Day of Six Billion
Months ago, the United Nations decided to make an event
out of the fact that the human population meter would soon click over
another billion. They picked an arbitrary date – October 12 – and
declared it the Day of Six Billion.
What kind of event did it turn out to be? A day of repentance? A celebration? In a world of soundbites, what was the right tone here? Six billion, oh woe? Six billion, yippee?
My guess is that in much of the world, “oh woe” ruled the day. That's how we're used to talking about ourselves. Overpopulation, population bomb, population explosion, the population problem.
I can surely understand why. From the point of view of the planet, we must indeed look like an explosion. In 1800, there were just one billion of us. We hit three billion in 1960 and have doubled again in the blink of a planetary eye. Our fifth billionth person is now just 12 years old; our fourth billionth is just 25.
Not only are there so many more of us, but each of us is bigger, as measured by the energy and material we use and the pollutants and wastes we spew out.
We are, as far as we know, the first creatures on this planet evolved enough to realize that there is such a thing as a carrying capacity and that there are penalties for exceeding it. Our scientists have begun to calculate how many of us at what standard of living the Earth can support. They don't agree on an exact number, but there's clear evidence that we're already beyond it.
Our fisheries are crashing.
Thousands of scientists are saying we must cut back our fossil fuel burning by 60 to 80 percent to have any hope of stabilizing our climate.
Our farmers are not keeping up with our population; grain output per capita has been falling since 1984.
Huge rivers -- the Colorado, Yellow, Nile, Ganges, Indus, Chao Phraya, Syr Darya, and Amu Darya – are so drained by irrigation and cities that their channels run dry for some or all of the year. In India, North China, California's Central Valley, and many other places, we are pumping down groundwater at rates that cannot continue.
Two researchers at the University of British Columbia have calculated our “ecological footprint” -- the amount of land needed to produce our resources and absorb our wastes. They say our footprint is now 20 percent greater than the productive land base of the planet. The only reason we can get away with that oversized impact is there are still stocks of forest, fish, soils, and waters to draw down.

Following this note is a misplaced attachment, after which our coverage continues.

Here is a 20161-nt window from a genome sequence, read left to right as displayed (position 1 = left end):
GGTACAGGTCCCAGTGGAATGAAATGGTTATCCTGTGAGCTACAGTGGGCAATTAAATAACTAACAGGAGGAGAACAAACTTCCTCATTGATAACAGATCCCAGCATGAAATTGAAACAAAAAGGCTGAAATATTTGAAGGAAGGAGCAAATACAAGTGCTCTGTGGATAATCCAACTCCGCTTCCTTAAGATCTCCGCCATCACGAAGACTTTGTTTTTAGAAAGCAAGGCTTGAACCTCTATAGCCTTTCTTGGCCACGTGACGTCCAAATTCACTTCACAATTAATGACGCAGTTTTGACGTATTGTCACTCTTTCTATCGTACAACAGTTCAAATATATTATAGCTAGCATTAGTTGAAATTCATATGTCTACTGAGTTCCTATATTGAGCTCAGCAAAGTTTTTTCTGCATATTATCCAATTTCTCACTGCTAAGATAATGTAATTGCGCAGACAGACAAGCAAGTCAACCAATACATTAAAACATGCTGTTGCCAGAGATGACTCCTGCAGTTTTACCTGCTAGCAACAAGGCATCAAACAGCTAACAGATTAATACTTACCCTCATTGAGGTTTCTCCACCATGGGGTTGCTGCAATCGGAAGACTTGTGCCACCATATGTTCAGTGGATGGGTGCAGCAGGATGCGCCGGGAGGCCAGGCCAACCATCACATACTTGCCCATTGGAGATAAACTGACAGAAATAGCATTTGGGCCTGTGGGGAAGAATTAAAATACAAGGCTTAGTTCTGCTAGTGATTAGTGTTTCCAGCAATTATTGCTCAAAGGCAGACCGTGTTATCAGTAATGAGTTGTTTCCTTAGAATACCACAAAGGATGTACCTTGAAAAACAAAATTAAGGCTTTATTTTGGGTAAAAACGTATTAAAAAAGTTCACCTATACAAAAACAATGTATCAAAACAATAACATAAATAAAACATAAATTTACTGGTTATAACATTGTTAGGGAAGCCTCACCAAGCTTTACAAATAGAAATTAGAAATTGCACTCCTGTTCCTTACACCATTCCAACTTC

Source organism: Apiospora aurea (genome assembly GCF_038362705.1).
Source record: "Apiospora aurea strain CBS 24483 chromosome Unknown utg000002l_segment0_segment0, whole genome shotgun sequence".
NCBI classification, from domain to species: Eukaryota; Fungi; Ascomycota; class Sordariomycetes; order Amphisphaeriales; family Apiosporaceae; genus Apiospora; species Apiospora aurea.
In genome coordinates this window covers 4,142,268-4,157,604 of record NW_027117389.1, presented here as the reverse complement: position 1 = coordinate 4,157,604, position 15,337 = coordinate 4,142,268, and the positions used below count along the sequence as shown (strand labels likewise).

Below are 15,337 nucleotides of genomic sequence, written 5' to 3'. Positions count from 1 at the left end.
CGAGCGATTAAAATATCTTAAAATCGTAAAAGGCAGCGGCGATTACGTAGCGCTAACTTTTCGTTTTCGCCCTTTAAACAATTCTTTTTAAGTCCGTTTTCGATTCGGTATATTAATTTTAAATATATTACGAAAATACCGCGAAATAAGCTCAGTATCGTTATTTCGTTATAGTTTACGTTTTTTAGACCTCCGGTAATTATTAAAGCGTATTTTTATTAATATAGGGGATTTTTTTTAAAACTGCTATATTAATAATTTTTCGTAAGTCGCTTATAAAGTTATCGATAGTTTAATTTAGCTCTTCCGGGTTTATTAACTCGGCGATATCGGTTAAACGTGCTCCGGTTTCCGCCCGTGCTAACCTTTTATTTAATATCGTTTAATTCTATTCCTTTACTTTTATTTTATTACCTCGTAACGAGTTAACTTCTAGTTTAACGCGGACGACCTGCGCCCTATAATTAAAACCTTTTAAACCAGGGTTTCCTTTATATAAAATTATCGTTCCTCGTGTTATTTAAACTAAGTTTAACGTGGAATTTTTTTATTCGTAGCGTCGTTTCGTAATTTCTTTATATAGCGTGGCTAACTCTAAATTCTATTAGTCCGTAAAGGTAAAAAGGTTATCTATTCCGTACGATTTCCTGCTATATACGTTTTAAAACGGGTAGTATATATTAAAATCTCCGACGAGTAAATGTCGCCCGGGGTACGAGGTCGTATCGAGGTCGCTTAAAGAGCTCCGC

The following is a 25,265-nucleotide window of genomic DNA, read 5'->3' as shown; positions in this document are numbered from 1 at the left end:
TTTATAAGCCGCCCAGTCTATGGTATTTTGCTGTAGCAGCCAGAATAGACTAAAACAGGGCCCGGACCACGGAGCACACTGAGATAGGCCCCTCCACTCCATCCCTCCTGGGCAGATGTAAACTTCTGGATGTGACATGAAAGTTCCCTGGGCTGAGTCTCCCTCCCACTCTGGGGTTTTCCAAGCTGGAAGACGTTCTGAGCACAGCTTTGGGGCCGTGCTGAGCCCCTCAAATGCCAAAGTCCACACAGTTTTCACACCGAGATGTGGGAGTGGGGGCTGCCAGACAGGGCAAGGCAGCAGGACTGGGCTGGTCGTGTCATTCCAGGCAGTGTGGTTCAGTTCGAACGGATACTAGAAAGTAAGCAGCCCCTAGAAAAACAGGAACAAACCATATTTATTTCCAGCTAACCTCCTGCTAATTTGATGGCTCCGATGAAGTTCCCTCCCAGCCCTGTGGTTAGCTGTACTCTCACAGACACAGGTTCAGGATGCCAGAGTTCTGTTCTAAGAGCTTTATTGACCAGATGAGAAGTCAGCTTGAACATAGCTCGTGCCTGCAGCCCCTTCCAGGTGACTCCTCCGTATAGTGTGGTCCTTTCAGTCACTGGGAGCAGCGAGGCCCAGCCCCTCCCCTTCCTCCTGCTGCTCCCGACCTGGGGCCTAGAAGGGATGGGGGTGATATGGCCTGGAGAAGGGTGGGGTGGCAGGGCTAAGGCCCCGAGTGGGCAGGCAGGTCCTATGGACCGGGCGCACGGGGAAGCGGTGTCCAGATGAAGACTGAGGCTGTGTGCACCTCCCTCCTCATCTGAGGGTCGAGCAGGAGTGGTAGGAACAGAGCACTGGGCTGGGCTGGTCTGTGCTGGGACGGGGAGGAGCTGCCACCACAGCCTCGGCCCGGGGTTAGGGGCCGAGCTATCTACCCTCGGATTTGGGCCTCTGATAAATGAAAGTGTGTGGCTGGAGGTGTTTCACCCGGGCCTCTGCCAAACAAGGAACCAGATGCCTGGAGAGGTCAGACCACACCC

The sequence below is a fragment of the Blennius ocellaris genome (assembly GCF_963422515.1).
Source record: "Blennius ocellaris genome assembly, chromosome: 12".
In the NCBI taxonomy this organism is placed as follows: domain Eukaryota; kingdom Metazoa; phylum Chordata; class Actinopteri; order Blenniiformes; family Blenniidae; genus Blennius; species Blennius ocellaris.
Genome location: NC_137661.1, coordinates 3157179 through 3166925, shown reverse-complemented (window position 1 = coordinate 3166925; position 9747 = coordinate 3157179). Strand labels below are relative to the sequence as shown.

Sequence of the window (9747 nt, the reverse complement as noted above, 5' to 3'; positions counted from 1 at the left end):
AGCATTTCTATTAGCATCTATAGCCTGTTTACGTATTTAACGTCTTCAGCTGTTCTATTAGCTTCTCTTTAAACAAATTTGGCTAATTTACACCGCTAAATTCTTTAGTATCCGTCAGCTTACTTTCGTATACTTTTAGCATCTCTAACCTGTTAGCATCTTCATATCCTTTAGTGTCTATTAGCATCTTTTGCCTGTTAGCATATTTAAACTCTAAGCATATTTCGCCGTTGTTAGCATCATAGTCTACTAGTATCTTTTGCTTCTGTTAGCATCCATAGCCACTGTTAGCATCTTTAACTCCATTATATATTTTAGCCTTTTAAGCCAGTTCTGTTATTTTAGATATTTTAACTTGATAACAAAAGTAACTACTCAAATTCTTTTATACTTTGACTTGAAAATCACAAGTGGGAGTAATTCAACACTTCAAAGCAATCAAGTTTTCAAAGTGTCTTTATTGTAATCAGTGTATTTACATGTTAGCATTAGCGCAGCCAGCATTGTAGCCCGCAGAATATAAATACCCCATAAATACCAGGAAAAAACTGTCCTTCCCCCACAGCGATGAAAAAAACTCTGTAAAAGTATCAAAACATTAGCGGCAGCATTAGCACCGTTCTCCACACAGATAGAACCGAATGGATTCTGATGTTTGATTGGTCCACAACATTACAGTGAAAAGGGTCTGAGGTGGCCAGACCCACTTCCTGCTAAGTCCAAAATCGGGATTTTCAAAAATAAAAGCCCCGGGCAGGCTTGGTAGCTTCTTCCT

We can't go on using up our resources forever, or even much longer. We don't get a choice about that. If we don't reduce our load on the planet voluntarily, the planet will do it for us. That will solve our population problem.
Of course, we don't have to submit to that outcome. There are signs that we are, in fact, an intelligent species. Birth rates are coming down. In the 1950s, the average woman bore six children; in the 1990s, that number fell to 2.9. In every rich nation, the fertility rate is below the replacement rate of two children per woman. But if fertility holds at present levels, the population of Europe will decline from 728 million in 1998 to 715 million in 2025.
We could, inspired by the awesome spectacle of our six billion, choose to bring our numbers down gracefully, gradually, everywhere, over a century or two.
However, we need NOT regard ourselves – especially not the poor among us, especially not the poor mothers of many children – as a cancer upon the Earth. Quite the contrary. What is bringing down birth rates in Thailand, in Costa Rica, in Malaysia, is the empowerment and enrichment of poor women. Education, health care, decent jobs, family planning programs – wherever these are generously available, family sizes come down.
The other thing that has to come down is consumption. The number of people is not what degrades the Earth; it's the number of people times the flow of energy and material each person commands. The ecological footprint of the average American is 13 times that of the average Indian. The four million babies born in the US this year will have twice the impact of the 26 million babies born in India.
If you know where to look, you can see how good lives can be lived with much less load on the planet. Organic farmers produce high yields of healthy foods without chemicals. “Green” architects design buildings that use less than half the energy per square foot and are more comfortable than buildings with a standard design. Drip irrigation grows crops with higher yields using less water. Windmills, solar collectors, and fuel cells produce power without crazing the climate. Best of all, many people are freeing themselves from the steady brainwashing of advertisers and deciding that they actually have enough.